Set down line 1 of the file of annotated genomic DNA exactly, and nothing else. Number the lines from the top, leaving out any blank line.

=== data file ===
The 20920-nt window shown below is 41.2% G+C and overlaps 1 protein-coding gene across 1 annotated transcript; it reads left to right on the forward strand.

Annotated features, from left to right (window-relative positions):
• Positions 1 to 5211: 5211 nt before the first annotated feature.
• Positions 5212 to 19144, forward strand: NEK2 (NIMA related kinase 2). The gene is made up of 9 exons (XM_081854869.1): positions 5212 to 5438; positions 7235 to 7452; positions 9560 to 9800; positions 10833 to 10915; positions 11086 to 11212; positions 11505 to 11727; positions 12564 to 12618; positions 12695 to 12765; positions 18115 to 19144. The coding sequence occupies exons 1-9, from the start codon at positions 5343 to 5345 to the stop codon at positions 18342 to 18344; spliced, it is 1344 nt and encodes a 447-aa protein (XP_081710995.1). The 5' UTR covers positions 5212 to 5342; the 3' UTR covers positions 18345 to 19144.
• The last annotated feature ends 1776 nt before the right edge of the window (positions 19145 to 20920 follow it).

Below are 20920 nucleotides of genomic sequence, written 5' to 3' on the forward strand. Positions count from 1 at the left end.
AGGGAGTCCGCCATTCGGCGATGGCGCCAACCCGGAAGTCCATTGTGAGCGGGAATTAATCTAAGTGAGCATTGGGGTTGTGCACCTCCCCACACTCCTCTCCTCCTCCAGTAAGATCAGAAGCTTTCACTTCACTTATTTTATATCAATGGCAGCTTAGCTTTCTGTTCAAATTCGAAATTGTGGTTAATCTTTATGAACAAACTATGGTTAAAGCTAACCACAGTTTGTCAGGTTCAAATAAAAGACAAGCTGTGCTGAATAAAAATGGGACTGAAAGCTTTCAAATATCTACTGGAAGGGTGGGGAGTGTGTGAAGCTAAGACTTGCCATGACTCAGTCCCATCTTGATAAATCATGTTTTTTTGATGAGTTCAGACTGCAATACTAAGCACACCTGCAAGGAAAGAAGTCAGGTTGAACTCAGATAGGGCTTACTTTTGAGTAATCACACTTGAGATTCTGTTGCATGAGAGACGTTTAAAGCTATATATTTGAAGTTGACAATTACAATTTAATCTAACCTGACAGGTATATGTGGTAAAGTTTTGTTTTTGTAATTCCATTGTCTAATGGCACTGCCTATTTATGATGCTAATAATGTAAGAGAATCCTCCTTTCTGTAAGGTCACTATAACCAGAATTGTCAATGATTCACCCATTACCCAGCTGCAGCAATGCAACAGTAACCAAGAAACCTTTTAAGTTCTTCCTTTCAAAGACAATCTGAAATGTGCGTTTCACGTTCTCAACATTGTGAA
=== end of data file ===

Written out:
The 20920-nt window shown below is 41.2% G+C and overlaps 1 protein-coding gene across 1 annotated transcript; it reads left to right on the forward strand.